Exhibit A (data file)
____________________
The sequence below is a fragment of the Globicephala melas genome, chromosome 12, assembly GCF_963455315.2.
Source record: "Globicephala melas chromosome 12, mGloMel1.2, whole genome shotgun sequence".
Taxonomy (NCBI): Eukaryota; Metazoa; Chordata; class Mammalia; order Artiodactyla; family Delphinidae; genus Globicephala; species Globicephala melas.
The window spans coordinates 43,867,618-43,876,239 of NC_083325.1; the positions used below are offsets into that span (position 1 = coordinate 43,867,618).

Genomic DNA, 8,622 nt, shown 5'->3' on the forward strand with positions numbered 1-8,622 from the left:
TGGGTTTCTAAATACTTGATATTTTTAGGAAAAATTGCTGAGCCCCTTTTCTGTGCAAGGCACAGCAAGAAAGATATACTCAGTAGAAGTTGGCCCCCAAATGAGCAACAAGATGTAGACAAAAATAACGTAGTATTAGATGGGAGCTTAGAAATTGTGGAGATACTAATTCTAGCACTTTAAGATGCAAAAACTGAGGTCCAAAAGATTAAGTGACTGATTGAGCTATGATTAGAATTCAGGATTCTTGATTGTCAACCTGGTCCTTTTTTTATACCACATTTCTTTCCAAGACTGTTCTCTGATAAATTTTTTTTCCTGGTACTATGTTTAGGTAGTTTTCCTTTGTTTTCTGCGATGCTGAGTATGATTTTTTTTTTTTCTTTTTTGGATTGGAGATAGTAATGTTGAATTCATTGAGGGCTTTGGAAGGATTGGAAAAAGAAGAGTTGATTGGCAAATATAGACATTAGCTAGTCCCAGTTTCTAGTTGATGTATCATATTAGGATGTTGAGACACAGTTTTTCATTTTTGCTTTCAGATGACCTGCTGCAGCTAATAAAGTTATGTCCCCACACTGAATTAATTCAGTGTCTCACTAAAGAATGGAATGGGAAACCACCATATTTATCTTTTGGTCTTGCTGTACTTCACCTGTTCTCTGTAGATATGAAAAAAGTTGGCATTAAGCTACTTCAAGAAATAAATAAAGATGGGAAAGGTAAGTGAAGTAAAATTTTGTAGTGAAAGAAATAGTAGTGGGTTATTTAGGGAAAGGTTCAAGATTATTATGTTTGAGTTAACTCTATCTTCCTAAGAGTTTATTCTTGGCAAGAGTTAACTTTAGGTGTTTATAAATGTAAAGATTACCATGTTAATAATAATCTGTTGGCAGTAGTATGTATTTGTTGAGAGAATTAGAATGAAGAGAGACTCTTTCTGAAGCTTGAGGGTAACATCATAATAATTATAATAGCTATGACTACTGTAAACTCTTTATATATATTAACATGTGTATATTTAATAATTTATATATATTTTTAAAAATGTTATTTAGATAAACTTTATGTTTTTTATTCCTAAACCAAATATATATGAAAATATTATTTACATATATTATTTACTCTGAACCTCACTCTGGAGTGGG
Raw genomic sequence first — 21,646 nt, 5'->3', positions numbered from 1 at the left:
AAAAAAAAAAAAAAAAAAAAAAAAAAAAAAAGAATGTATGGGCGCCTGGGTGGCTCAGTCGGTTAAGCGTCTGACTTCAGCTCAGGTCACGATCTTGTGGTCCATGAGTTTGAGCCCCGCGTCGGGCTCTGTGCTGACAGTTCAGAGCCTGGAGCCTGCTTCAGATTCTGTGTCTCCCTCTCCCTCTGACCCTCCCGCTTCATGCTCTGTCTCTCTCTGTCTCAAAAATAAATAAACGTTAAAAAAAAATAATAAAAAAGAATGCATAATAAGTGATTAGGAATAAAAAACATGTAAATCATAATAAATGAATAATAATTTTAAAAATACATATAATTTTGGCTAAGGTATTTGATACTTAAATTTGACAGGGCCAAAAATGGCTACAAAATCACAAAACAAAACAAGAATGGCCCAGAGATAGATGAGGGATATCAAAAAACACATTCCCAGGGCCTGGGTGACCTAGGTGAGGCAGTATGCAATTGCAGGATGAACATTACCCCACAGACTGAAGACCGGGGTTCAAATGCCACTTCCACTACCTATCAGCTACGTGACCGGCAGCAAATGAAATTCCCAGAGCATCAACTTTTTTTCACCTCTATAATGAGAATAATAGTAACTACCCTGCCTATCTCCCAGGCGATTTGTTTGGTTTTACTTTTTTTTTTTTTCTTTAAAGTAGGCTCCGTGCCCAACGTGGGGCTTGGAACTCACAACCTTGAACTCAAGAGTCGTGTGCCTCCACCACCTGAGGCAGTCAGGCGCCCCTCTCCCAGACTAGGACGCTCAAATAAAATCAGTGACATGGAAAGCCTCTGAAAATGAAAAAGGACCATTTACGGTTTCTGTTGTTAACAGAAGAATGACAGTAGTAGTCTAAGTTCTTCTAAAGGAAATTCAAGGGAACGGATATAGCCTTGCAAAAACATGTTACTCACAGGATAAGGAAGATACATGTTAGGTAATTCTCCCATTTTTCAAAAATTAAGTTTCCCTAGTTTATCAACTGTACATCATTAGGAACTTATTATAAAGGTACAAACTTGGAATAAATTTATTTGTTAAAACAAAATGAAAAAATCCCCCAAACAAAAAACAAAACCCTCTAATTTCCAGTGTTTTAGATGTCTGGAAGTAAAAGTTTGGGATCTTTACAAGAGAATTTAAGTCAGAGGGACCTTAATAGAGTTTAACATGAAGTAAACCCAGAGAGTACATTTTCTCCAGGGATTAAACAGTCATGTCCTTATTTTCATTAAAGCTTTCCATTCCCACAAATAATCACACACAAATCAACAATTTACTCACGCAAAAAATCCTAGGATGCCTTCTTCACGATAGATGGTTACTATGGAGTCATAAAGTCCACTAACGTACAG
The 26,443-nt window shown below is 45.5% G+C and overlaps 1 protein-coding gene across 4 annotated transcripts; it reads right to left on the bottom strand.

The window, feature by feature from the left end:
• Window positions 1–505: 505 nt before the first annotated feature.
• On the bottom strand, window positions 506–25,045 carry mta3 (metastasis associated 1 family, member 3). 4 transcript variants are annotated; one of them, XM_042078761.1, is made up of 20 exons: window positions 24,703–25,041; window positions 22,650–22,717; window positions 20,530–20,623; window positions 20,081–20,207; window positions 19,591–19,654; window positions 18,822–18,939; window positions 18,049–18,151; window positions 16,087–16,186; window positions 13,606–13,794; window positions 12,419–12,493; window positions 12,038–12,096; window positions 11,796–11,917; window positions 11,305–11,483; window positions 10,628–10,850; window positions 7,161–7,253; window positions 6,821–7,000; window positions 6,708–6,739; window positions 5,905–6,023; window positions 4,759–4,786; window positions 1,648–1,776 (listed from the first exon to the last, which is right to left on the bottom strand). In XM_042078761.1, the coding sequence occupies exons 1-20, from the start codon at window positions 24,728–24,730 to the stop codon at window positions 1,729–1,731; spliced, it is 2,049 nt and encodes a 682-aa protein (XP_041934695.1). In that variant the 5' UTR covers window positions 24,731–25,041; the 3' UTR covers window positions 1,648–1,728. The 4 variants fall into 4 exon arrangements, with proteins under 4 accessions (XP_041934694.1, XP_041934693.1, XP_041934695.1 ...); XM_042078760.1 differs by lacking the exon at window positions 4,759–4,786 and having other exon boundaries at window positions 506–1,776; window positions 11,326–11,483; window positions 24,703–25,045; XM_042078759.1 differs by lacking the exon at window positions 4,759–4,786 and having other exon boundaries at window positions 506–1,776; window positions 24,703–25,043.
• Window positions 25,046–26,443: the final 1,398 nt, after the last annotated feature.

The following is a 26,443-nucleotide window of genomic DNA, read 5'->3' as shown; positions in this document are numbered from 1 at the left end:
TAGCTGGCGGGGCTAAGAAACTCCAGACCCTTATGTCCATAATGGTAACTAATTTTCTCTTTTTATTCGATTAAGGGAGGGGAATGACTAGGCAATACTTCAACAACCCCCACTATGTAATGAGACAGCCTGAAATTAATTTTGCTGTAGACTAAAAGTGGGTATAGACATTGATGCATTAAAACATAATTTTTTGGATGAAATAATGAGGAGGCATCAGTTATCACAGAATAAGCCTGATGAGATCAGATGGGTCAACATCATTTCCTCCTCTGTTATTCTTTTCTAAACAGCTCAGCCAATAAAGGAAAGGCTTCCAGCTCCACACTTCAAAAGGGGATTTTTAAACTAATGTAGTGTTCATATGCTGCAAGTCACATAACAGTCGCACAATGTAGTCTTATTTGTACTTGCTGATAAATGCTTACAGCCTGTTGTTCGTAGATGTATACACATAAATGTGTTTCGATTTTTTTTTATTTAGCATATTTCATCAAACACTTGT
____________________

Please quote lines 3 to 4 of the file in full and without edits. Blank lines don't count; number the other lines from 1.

Taxonomy (NCBI): Eukaryota; Metazoa; Chordata; class Mammalia; order Artiodactyla; family Delphinidae; genus Globicephala; species Globicephala melas.
The window spans coordinates 43,867,618-43,876,239 of NC_083325.1; the positions used below are offsets into that span (position 1 = coordinate 43,867,618).